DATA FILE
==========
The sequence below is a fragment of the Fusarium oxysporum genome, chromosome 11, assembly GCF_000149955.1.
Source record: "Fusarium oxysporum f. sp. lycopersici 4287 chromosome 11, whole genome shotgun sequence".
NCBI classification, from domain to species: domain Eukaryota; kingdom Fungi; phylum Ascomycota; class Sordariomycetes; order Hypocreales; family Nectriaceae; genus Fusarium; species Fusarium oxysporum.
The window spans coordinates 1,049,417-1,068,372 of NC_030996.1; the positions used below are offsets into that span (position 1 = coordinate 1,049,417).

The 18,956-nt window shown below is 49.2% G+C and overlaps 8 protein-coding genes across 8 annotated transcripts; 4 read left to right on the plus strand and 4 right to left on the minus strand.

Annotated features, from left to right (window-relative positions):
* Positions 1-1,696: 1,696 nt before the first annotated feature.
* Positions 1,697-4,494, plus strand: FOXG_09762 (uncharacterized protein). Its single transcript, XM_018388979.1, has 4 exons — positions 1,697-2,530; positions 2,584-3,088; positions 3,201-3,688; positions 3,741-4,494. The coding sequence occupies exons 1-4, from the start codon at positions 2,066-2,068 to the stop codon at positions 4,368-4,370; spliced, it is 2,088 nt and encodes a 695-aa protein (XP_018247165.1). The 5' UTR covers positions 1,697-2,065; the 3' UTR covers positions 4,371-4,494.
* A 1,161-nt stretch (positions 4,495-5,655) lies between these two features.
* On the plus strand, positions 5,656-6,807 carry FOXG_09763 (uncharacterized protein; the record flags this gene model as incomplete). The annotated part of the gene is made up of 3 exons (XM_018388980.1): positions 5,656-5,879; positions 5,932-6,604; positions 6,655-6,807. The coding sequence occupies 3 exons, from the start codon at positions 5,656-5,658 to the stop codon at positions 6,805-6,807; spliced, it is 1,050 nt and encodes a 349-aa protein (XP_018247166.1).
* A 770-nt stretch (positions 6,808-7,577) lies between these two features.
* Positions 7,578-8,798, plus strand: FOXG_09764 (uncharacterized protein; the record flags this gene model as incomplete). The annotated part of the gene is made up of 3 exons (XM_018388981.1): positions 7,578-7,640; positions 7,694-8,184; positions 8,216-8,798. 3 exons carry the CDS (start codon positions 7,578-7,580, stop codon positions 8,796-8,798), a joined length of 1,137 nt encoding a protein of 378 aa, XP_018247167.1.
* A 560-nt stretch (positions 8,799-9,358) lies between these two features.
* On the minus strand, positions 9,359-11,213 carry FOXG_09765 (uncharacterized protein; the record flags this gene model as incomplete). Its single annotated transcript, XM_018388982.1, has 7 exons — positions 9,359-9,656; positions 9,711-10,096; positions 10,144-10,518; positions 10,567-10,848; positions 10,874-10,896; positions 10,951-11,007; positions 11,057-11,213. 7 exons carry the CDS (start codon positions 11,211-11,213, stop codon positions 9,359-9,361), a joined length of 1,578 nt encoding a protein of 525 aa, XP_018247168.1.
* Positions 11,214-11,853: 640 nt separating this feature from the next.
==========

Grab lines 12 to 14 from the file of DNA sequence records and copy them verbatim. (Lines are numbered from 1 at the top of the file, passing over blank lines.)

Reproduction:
* Positions 7,578-8,798, plus strand: FOXG_09764 (uncharacterized protein; the record flags this gene model as incomplete). The annotated part of the gene is made up of 3 exons (XM_018388981.1): positions 7,578-7,640; positions 7,694-8,184; positions 8,216-8,798. 3 exons carry the CDS (start codon positions 7,578-7,580, stop codon positions 8,796-8,798), a joined length of 1,137 nt encoding a protein of 378 aa, XP_018247167.1.
* A 560-nt stretch (positions 8,799-9,358) lies between these two features.
* On the minus strand, positions 9,359-11,213 carry FOXG_09765 (uncharacterized protein; the record flags this gene model as incomplete). Its single annotated transcript, XM_018388982.1, has 7 exons — positions 9,359-9,656; positions 9,711-10,096; positions 10,144-10,518; positions 10,567-10,848; positions 10,874-10,896; positions 10,951-11,007; positions 11,057-11,213. 7 exons carry the CDS (start codon positions 11,211-11,213, stop codon positions 9,359-9,361), a joined length of 1,578 nt encoding a protein of 525 aa, XP_018247168.1.